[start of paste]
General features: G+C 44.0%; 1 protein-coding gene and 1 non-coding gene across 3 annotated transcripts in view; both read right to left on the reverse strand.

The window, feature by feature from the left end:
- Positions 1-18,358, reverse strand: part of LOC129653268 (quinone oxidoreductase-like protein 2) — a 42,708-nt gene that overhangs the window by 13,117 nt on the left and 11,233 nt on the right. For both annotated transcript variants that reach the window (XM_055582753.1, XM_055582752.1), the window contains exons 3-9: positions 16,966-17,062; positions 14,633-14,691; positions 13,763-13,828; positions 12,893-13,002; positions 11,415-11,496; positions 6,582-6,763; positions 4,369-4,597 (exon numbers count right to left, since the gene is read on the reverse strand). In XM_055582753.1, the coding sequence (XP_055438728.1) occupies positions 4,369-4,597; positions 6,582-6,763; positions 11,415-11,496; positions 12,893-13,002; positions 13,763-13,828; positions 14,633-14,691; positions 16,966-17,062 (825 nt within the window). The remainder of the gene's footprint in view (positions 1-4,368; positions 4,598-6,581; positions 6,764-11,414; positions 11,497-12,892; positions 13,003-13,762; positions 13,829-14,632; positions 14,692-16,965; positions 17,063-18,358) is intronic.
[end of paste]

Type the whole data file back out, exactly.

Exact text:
General features: G+C 44.0%; 1 protein-coding gene and 1 non-coding gene across 3 annotated transcripts in view; both read right to left on the reverse strand.

The window, feature by feature from the left end:
- Positions 1-18,358, reverse strand: part of LOC129653268 (quinone oxidoreductase-like protein 2) — a 42,708-nt gene that overhangs the window by 13,117 nt on the left and 11,233 nt on the right. For both annotated transcript variants that reach the window (XM_055582753.1, XM_055582752.1), the window contains exons 3-9: positions 16,966-17,062; positions 14,633-14,691; positions 13,763-13,828; positions 12,893-13,002; positions 11,415-11,496; positions 6,582-6,763; positions 4,369-4,597 (exon numbers count right to left, since the gene is read on the reverse strand). In XM_055582753.1, the coding sequence (XP_055438728.1) occupies positions 4,369-4,597; positions 6,582-6,763; positions 11,415-11,496; positions 12,893-13,002; positions 13,763-13,828; positions 14,633-14,691; positions 16,966-17,062 (825 nt within the window). The remainder of the gene's footprint in view (positions 1-4,368; positions 4,598-6,581; positions 6,764-11,414; positions 11,497-12,892; positions 13,003-13,762; positions 13,829-14,632; positions 14,692-16,965; positions 17,063-18,358) is intronic.